SATURDAY, APRIL 28, 2012
In the last few weeks I have been asking people to write posts about advanced dancing. In the discussions I have had with them and the content of what they are writing, I have found myself examining my own basis for why I love dancing in SL and what Advanced Dancing is for me.
I dance tango in RL. I have done so since I was a child in Buenos Aires. Although I am tall for a tango dancer at 1.82 m (6 feet), I still get a lot of RL pleasure out of tango dancing. Other than club dancing, when I arrived in SL in January 2007, I didn’t know much at all about other types of dancing.
My first SL experience at dancing was at a blues club called Juke Joint Blues. There I heard for the first time in my life blues music and saw people dancing to it. Toby Howton ran the club and allowed a lot of freedom for dancing. One of the fun aspects of it was dancing on the bar. I think what first attracted me to dancing was that it allowed me to show sensuality and feeling … I could be really sexy. I still love this side of dancing and find my favorite dances tend to be the slow, really sexy dances.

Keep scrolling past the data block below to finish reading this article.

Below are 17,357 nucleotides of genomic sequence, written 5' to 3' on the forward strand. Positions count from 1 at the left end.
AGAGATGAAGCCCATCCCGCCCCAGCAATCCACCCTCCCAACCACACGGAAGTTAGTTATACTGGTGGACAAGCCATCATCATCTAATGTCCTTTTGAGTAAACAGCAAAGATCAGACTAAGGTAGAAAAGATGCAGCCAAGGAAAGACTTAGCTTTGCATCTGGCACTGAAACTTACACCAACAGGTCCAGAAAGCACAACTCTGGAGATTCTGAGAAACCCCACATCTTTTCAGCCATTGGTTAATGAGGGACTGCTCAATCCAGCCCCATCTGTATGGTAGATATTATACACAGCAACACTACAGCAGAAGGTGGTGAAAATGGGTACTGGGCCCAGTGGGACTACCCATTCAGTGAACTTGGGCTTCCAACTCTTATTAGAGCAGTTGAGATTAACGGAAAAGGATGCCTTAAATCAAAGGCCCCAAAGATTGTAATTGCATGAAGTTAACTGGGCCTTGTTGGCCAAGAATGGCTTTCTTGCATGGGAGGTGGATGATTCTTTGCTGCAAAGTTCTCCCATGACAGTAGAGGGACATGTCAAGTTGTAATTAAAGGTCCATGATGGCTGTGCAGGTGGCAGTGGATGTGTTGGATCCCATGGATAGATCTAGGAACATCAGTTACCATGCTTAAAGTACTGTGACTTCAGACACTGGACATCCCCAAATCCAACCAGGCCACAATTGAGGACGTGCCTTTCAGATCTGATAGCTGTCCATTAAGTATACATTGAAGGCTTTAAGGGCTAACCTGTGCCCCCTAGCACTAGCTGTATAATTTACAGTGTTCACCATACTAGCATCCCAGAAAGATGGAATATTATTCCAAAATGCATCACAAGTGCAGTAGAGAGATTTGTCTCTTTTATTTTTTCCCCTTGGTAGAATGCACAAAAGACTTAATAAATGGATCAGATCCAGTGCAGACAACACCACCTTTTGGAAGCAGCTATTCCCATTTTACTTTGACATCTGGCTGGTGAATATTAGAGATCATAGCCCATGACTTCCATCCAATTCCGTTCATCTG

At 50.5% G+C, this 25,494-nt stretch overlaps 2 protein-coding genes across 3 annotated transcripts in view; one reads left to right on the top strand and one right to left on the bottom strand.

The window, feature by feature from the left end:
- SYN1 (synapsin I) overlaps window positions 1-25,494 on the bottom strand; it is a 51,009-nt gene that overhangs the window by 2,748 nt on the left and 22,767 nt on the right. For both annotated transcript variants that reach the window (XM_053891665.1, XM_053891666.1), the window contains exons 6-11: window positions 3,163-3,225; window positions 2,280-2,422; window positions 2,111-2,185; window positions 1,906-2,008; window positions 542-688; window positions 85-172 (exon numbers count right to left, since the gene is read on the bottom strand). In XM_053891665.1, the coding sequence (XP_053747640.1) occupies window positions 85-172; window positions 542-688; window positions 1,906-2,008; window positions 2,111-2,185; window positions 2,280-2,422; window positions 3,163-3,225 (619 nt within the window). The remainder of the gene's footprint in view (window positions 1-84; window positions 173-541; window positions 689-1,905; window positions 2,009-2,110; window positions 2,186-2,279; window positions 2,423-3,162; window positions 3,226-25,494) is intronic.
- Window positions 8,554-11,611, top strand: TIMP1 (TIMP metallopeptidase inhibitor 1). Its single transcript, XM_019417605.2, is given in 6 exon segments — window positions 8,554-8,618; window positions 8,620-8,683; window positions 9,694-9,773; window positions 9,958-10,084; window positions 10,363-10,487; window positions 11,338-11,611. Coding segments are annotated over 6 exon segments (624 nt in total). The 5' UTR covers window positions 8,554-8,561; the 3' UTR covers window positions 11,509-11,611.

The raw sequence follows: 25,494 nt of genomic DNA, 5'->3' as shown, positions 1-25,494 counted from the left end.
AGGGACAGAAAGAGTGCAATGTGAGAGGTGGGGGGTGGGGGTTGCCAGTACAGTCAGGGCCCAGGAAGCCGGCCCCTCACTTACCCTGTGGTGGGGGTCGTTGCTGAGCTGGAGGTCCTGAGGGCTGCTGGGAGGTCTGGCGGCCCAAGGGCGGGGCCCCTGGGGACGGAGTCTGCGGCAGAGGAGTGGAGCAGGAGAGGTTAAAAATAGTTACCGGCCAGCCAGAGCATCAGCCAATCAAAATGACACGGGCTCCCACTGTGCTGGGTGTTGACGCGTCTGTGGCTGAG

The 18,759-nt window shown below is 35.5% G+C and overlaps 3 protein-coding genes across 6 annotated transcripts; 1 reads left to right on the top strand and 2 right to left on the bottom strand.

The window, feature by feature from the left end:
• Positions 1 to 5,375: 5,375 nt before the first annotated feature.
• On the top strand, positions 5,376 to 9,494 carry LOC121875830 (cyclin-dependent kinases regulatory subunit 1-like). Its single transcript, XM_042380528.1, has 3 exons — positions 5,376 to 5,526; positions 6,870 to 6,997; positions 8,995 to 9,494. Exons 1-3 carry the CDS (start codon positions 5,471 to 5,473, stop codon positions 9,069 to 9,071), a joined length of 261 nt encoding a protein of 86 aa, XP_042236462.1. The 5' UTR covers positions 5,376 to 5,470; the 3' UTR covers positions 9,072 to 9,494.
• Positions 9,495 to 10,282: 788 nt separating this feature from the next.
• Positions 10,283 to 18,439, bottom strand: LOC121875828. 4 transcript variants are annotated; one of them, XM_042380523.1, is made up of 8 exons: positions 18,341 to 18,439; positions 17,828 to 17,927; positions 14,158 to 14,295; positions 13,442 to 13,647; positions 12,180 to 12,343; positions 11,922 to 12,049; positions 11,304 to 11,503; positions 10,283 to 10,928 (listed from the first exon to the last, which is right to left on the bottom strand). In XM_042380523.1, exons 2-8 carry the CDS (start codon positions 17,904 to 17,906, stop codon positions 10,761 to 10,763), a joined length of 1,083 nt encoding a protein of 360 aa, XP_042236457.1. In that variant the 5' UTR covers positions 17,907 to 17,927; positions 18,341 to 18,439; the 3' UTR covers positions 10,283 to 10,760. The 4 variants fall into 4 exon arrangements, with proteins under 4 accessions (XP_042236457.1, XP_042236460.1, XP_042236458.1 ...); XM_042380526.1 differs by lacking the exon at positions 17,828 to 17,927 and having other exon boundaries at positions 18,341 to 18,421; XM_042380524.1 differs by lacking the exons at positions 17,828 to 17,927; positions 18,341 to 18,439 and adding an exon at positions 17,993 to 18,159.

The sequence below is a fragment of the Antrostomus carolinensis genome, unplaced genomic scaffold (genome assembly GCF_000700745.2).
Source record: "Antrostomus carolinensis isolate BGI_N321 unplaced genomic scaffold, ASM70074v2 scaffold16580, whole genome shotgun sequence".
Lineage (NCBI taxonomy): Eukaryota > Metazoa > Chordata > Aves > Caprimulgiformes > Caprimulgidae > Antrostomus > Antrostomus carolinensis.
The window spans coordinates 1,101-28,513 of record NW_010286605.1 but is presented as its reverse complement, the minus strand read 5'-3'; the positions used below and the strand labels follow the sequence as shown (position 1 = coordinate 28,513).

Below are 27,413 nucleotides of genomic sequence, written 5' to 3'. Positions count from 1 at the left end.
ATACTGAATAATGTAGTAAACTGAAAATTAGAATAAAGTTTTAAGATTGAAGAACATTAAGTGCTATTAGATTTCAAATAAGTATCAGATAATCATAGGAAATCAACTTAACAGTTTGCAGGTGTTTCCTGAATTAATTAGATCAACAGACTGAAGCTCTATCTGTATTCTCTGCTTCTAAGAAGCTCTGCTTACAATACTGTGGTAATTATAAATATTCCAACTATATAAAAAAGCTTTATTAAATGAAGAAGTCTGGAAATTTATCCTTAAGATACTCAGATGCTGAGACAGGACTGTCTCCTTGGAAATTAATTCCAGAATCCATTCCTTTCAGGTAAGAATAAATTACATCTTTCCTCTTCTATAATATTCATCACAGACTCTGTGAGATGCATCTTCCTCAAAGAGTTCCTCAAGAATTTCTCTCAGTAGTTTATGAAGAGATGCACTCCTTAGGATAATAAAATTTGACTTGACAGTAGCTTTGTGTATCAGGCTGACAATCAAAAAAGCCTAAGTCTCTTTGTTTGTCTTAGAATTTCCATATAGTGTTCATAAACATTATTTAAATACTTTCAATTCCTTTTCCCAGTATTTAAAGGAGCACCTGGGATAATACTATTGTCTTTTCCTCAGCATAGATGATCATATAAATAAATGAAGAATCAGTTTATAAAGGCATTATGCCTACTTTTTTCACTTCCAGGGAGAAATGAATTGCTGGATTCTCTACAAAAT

Another aspect of my early SL experience is that this is how I met Riddle, who was the bartender at Juke Joint. Riddle and I have been together five years in SL and dancing has always been a part of our relationship.
During 2007 I learned about the concepts of dance equipment such as HUDs. I learned about choreography, freestyle and sequenced, and, most importantly, I learned how people are affected by dancing. One of the things that Toby let me do was invite others to dance. I did this not just by asking, but by sending Huddles Invites to everyone around me. A few people did not accept the invitation, but most did. What a revelation! People loved to dance in sync. Most loved to dance on the bar. The led to the realization that most people love to dance too, but most don’t know how to do it well in SL.